This "less formal approach" has been profitable for Halliburton, Bechtel and Fluor, "companies that have generously supported Republican politicians and whose executives are no strangers to the revolving door connecting government and corporate jobs," claims Michael Renner, a senior researcher at Worldwatch Institute and a policy analyst for Foreign Policy in Focus. Renner pointed out that no-bid "reconstruction contracts" have already been awarded "to a closely drawn circle of politically well-connected US corporations."
David Champlin of the Texas-based technology and equipment company, Stewart & Stevenson, told Reuters that he had learned two lessons from the Iraqi Reconstruction Conference: "Firstly, there is a lot of uncertainty and insecurity and secondly it's clear to me that we have to have a presence on the ground to get anywhere here," he said, adding that a team from his company had just returned from Iraq.
Being present on the ground, however, is definitely a risky proposition. A British firm specializing in international risk management has come upon a solution for the businessman in a hurry to get to Baghdad. Pilgrims Specialist Training "offers the very best in safety and medical training for hostile environments." According to the Pilgrims Web site, "When public order turns to disorder Pilgrims train your people in how to lower their profile and use the environment to protect themselves, as well as defusing volatile crowd situations."
Why is the Institute for Southern Studies, an organization founded in 1970 to work for civil rights and economic and social justice at home, spearheading the Stop the War Profiteers Campaign? "The South has really become the home of the military-industrial complex in this country and is a driving force in the county's overall drive to war," Chris Kromm, the Institute's director recently told the Durham Independent. "As Southerners, we do need to understand and rise to the challenge of the fact that it's powerful corporate players in our own backyard that are driving a lot of the misery being experienced by U.S. soldiers and the Iraqi people."
Can the newly-launched campaign succeed? All the goals are a "long shot," Kromm admits, but given the chaotic situation on the ground, he believes the American public are growing more receptive to a campaign that raises questions about corporate war profiteering. "This is something almost everyone can get behind," he told the Independent. "Whether you were for the war or against it, the fact is that the idea of corporations making billions of dollars off of death and destruction, while U.S. soldiers are dying, is something that appalls lots of people."
Footnote: Resistance by Iraqis involved in the country's oil industry and "a reluctance by Iraqi former international oil executives to join the international oil advisory board" has resulted in the U.S. deciding "to leave the running of Iraq's oil industry to Iraqis," according to an August 19 report in the London-based Financial Times. "The group, which would include Iraqi government officials and oil experts from inside and outside the country, would oversee Iraq's oil policy, help advise the oil ministry on its investments and any decisions on what kind of role the country would play within the Organization of Petroleum Exporting Countries."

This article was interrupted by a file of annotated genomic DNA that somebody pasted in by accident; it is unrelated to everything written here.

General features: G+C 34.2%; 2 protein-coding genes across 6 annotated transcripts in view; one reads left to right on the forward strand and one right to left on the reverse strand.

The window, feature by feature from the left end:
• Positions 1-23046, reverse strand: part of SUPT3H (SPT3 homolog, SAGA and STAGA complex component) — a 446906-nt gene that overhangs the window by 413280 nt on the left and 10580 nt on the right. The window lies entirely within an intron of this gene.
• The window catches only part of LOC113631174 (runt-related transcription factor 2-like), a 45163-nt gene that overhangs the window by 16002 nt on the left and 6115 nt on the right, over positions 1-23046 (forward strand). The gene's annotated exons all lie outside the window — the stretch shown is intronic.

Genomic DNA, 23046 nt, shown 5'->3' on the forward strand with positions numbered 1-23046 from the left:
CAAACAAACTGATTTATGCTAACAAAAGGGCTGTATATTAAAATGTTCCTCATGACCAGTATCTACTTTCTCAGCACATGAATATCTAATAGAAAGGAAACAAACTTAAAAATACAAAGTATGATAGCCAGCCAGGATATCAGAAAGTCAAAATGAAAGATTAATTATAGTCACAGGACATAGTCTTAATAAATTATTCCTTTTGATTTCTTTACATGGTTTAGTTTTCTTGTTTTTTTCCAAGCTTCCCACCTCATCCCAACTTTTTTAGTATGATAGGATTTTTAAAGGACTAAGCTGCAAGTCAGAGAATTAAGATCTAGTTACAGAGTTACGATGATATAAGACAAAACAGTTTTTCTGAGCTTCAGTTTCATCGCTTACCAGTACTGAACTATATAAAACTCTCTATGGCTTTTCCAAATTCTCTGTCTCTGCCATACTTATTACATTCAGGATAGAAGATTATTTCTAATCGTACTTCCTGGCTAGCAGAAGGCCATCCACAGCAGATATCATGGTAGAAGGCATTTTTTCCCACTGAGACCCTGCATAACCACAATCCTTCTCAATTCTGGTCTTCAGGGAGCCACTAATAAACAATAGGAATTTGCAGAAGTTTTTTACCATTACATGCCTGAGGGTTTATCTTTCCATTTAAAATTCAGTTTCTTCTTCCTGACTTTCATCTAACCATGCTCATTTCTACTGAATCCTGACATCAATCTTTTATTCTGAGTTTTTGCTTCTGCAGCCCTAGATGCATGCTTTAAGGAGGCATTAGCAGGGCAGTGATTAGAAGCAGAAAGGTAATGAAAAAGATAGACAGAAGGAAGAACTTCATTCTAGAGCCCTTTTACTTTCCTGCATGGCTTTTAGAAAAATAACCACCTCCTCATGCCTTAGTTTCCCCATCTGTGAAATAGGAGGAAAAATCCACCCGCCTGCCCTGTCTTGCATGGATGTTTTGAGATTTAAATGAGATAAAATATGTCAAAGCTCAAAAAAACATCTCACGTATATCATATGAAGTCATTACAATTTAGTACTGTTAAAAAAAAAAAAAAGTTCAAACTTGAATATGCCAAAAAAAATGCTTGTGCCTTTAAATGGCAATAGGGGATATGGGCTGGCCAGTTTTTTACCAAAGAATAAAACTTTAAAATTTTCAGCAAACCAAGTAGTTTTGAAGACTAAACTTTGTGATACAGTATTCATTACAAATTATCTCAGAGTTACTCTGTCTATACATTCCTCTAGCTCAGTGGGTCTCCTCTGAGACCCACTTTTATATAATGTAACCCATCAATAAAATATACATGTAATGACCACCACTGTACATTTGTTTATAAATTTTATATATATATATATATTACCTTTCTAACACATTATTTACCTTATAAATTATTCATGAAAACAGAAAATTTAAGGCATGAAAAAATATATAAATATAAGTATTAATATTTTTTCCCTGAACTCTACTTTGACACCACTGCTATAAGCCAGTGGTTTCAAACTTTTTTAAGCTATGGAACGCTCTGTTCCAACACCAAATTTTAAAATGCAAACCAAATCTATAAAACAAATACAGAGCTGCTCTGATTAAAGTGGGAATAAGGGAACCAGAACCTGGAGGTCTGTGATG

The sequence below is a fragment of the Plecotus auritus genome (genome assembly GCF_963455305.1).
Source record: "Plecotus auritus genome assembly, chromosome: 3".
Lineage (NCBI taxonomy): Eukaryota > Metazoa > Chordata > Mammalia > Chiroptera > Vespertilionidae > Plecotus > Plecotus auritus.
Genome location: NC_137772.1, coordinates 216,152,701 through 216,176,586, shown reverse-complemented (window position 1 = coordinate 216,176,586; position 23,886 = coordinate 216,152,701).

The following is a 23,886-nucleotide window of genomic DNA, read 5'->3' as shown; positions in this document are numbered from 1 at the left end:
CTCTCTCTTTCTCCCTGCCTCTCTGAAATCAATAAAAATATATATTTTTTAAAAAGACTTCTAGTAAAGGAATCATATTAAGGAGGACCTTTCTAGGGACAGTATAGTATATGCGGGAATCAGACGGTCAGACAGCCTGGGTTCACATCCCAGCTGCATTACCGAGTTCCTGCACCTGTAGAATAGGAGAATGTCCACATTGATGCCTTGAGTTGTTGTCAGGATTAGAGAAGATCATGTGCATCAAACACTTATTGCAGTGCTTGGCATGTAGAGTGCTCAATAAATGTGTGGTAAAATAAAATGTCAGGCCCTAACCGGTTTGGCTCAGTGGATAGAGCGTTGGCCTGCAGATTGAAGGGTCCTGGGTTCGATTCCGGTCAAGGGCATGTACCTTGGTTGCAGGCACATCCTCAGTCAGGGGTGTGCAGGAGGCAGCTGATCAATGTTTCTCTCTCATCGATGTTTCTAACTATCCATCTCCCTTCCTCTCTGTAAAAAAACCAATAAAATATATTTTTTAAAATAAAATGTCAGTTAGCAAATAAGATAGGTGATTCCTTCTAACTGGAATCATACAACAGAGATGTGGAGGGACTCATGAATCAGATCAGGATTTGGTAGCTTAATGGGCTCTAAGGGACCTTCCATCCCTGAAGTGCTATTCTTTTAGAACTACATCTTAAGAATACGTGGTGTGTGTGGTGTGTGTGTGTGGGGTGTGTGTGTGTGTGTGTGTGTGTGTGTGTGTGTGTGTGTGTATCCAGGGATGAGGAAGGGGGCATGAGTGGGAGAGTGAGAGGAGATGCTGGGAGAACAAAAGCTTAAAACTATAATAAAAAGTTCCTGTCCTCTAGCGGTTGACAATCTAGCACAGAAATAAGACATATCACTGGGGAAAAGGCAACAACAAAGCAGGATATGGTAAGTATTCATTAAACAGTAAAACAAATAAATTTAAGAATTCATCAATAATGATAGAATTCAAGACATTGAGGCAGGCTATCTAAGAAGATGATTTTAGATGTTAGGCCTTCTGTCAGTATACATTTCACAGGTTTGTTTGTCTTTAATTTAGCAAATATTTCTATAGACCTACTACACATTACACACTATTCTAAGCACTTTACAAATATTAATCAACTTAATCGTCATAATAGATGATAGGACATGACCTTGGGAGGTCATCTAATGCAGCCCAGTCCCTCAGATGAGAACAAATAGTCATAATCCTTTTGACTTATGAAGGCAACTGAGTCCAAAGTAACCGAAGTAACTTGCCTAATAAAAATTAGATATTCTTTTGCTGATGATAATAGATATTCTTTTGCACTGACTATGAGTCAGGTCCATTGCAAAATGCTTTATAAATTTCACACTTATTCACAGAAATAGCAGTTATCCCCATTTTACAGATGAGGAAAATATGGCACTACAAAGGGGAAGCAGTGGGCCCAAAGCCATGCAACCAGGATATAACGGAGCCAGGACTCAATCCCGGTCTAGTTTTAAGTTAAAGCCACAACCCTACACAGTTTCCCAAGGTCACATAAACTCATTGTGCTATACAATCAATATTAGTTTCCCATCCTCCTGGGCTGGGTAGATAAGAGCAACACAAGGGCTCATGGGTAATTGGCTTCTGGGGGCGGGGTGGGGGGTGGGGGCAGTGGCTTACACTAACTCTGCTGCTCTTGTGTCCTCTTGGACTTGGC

As of August 19, twenty-nine organizations have already endorsed the Stop the War Profiteers Campaign. For more information or to endorse the campaign, visit http://www.southernstudies.org or contact the Southern Peace Research and Education Center at 919-419-8311 x27 or email@example.com. To order The War Profiteers Card Deck, "expos[ing] some of the real war criminals in the US's endless War of Terror": http://www.warprofiteers.com/.
Reports of interest:
"The Corporate Invasion of Iraq: Profile of U.S. Corporations Awarded Contracts in U.S./British Occupied-Iraq" prepared by U.S. Labor Against the War
"New Numbers: The Price of Freedom in Iraq and Power in Washington" by Ceara Donnelley and William D. Hartung
Useful Web sites:
Iraq Occupation Watch -- http://www.occupationwatch.org/
Arms Trade Resource Center -- http://www.worldpolicy.org/projects/arms/
Cost of the War in Iraq -- http://www.costofwar.com/
The Global Policy Forum -- http://www.globalpolicy.org/security/oil/irqindx.htm.
Bill Berkowitz is a longtime observer of the conservative movement. His WorkingForChange.com column Conservative Watch documents the strategies, players, institutions, victories and defeats of the American Right.